Answer: I'm always a little cautious when it comes to recommending plants for a foreign country. Usually, the people living there know what grows best and --and what there is a market for. They also know their pest problems. I'm always concerned about recommending a "foreign" plant. Is there any way you can contact someone there for their advice? As far as bringing in seeds--I'd also check on that too. It's probably illegal to bring plants in, but seeds may or may not be included in that law. I'd check just to be sure.
Few plants will survive in the conditions you describe--poor soil and little water and high temperatures. Most common crop plants grown here would require some kind of irrigation--likely not a good use of water if there is a shortage. I would suggest you look into ways to help them improve their soils, so that they can make the most of whatever water they do have. Adding compost and aged animal manures, cover cropping, low- or no-tillage methods, judicious use of soluble fertilizers, adjustment of pH if necessary, and an integrated approach to pest management will all serve to improve soil conditions. Is there any way you could arrange to have soil tests done? This might be a big help, since something as simple as adding lime can go a long way toward improving cropping.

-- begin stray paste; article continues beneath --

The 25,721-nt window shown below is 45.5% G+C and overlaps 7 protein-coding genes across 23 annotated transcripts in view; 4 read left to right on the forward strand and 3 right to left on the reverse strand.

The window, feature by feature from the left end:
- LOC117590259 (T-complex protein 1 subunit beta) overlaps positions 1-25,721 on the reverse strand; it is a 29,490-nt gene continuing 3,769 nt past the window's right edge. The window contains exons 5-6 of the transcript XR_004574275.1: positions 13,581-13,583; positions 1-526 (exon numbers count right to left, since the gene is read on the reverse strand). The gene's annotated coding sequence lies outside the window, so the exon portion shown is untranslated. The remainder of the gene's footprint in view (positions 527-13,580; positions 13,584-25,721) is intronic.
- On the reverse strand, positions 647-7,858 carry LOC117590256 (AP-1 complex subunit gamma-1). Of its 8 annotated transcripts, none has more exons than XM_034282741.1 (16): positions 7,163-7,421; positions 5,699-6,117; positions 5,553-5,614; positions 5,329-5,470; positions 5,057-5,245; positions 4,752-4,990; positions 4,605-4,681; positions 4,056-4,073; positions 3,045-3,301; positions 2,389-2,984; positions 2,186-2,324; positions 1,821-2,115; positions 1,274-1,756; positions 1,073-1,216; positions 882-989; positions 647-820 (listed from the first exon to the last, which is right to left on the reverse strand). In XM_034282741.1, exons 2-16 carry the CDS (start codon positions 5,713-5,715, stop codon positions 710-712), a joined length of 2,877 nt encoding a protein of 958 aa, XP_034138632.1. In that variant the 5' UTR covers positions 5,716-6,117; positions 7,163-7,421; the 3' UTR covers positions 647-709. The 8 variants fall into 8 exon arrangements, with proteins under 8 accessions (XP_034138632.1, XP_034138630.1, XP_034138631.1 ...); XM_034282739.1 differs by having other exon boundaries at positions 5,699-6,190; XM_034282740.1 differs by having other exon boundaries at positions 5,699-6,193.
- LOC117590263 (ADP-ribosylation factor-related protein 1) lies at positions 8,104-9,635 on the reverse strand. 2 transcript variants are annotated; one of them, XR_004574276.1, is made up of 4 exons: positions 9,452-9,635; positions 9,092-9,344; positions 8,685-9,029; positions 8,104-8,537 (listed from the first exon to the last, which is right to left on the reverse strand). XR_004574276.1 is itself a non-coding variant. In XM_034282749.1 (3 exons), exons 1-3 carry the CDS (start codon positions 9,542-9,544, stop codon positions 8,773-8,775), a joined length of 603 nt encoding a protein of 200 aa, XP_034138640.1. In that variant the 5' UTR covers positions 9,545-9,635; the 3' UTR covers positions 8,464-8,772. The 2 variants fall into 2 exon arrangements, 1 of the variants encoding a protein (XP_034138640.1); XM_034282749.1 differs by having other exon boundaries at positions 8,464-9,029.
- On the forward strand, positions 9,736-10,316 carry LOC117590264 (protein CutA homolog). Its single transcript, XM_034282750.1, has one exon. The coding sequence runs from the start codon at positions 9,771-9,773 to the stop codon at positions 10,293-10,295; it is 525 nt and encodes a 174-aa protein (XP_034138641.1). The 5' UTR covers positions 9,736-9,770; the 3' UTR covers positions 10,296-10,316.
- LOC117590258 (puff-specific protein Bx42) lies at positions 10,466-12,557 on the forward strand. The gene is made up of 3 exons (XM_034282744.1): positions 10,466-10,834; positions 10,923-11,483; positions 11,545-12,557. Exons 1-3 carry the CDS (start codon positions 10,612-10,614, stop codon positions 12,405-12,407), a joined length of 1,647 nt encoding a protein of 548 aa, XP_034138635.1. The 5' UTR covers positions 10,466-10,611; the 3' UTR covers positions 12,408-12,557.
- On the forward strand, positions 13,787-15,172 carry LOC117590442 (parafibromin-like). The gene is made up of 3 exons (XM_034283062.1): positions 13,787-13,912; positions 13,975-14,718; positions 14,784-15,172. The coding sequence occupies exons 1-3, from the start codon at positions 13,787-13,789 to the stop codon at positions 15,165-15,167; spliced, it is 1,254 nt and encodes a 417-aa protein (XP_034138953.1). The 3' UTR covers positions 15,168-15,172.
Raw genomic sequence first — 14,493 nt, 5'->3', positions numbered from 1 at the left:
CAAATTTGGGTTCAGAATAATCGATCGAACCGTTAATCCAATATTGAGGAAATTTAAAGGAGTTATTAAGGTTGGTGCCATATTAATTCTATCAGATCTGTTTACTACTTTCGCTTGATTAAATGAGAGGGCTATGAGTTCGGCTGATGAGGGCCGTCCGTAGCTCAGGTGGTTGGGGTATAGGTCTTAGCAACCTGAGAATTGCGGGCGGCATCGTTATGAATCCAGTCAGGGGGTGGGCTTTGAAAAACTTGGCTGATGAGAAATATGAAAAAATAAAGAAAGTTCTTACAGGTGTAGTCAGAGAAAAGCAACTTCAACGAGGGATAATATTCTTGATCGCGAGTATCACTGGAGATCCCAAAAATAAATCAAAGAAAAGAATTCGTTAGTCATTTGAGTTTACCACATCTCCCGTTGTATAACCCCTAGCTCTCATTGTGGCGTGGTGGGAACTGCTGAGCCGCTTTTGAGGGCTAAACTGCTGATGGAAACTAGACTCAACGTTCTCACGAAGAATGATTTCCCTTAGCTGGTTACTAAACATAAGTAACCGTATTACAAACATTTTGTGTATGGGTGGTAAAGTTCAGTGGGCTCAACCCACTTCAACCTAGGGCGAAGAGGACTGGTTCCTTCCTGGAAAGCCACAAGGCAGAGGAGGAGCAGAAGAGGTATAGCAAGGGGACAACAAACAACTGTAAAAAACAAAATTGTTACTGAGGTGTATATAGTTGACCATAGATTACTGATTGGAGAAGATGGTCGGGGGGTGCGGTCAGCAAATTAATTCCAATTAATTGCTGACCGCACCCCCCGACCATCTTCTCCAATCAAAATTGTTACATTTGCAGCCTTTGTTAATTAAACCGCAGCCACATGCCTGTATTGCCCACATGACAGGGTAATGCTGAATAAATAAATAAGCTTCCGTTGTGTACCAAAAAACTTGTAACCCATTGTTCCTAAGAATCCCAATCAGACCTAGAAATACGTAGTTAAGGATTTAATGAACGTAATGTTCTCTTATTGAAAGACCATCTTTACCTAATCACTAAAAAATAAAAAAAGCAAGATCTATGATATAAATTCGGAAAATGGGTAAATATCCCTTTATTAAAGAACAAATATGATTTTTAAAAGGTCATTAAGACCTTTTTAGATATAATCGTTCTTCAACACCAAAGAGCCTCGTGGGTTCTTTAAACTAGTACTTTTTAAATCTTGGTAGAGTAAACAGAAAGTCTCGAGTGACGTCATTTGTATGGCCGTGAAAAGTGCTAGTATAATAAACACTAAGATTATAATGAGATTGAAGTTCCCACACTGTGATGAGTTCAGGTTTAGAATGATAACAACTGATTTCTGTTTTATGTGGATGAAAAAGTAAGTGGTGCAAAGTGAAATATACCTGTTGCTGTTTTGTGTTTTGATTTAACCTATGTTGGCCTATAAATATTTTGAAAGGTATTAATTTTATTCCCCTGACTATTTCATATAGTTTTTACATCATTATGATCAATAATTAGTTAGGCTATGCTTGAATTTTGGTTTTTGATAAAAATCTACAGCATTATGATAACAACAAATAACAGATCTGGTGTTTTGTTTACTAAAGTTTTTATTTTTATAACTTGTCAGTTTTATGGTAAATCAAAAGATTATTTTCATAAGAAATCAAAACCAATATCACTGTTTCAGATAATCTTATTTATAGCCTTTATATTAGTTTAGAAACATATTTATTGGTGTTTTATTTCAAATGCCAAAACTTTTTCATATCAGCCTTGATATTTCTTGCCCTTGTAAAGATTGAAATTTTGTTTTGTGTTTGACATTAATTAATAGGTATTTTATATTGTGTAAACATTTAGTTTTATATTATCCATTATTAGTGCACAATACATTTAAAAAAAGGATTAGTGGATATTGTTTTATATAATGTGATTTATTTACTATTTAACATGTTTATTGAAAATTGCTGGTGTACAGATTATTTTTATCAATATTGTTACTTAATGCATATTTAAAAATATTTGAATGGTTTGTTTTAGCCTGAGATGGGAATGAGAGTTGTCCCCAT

As far as NGA people who've done something like this...I don't know of any way to check this. Perhaps you could write a letter to the editor of our magazine (you can e-mail to me and I'll forward it to our editor-in-chief) and they might be able to publish it in the magazine.
Sorry I couldn't be of more help.
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